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I think it's not a bad idea for a young person in difficult economic times, but there are ways to get on track to serve as an officer which is the way to go. Look into all the options. JROTC/ROTC is a good start.
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Old 12-02-2011, 07:19 AM
 
Location: Schertz
581 posts, read 1,005,437 times
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Quote:
Originally Posted by sheena12 View Post
She would like to be physician. That would be her first choice. She has also thought about becoming a PA or a Nurse Practitioner.

I have been somewhat hesitant to encourage her to attempt medical school because I have known quite a few people who were very bright in High School, and received mediocre grades in college, thus ruining their GPAs and futures in other fields.

I have thought that Physician's Assistant or Nurse Practitioner might be better routes.
She is in Honors Chemistry now and her average is B+ - A-.

Is ROTC the main way to do this? Or do some people owe the military time after graduation?

Well, first, have her look over some medical careers. Look at Physicans, PAs, RNs, Pharmacist, and even allied health professionals. While she might like being a Physican, she may find that the course load and time invested might not be what she wants but she may find something else better suited. There are dozens of medical disciplines out there that can satisfy her career goals as well as pocketbook. May not have that MD behind her name but she'll enjoy her work.

Speak with an JROTC/ROTC detachment at her school. If she does decide to go to college while in the ROTC, she will more than likely have some type of Active component commitment but she'll be an officer. Also speak with any Guard and Reserve recruiters. There are a good amount of programs and scholarships through colleges and universities that one can use involving military service. Though again, rules and policies do change every hour. For anything medical, I would recommend the military route. The price of tuition and increasing debt from that can be stifling. Saved me a pretty penny.

But why discourage her from trying medical school? If she's as bright and together as you say she is, if she really WANTS to be a doctor or nurse, educate her that she'll have to bust a little in college. You never know, she may surprise you. And if she continues to volunteer, it'll only help with admissions. I've known those who also were bright in high school and then fell off. But I've also seen plenty who were bright in high school and continued to be bright in college and beyond. That being said, good on you for helping her try to find her way.
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Old 12-02-2011, 09:31 AM
 
Location: New Mexico U.S.A.
24,136 posts, read 38,883,622 times
Reputation: 28104
Quote:
Originally Posted by sheena12 View Post
She would like to be physician. That would be her first choice. She has also thought about becoming a PA or a Nurse Practitioner.

I have been somewhat hesitant to encourage her to attempt medical school because I have known quite a few people who were very bright in High School, and received mediocre grades in college, thus ruining their GPAs and futures in other fields.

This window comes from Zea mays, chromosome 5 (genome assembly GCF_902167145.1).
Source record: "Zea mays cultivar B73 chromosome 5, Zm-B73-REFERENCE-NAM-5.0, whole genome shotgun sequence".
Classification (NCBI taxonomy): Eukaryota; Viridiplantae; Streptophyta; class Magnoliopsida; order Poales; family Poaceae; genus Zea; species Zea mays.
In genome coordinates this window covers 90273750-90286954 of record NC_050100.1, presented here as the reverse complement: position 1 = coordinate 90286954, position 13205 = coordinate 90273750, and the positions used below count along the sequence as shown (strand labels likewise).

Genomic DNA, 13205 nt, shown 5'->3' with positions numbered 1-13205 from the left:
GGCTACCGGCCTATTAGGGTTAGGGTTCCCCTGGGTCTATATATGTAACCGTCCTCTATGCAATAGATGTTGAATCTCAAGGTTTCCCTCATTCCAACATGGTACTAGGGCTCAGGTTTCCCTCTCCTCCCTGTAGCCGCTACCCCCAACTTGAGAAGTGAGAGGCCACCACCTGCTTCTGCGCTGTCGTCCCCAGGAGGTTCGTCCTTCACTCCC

I have thought that Physician's Assistant or Nurse Practitioner might be better routes.
She is in Honors Chemistry now and her average is B+ - A-.

Is ROTC the main way to do this? Or do some people owe the military time after graduation?
Physicians Assistant (PA) is common in the military.

Nursing is also common in the military.

ROTC is one way to do it. Get your college paid for and pay back by serving in the military. As a commissioned officer I have seen nurses who make Captain (O-3) before their four year obligation is up. If you are not familiar with the military pay, the 2012 pay with an o-3 with over 4 years service is $5,031.00. That does not include other pay, benefits and allowances...

The Reserve Officers' Training Corps (ROTC) is a college-based, officer commissioning program. ROTC produces officers in all branches of the U.S. Armed Forces. ROTC graduates constitute 56 percent of U.S. Army, 11 percent of U.S. Marine Corps, 20 percent of U.S. Navy, and 41 percent of U.S. Air Force officers, for a combined 39 percent of all active duty officers in the Department of Defense.

Each of the U.S. Armed Forces offer competitive, merit-based scholarships to students, often covering full tuition for college in exchange for extended periods of active military service. The U.S. Coast Guard offers a similar program to ROTC under a different name: CSPI. For example, in the U.S. Army ROTC, students who receive an Army ROTC scholarship must agree to complete a four year period of service with the Army after college.

Many of the military nurses I met over the years got their fully funded degree through ROTC.

JROTC Junior Reserve Officers' Training Corps, is a high school program, does not really produce college credit. Can be a help to the student. My granddaughter was in the program her last three years of High School.

My granddaughter is amongst this group, (Marine Corp's JROTC during a Veterans day ceremony):



Rich
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Old 12-05-2011, 03:25 PM
 
738 posts, read 928,525 times
Reputation: 991
Has she thought about a military academy? If she is interested, contact your congressman.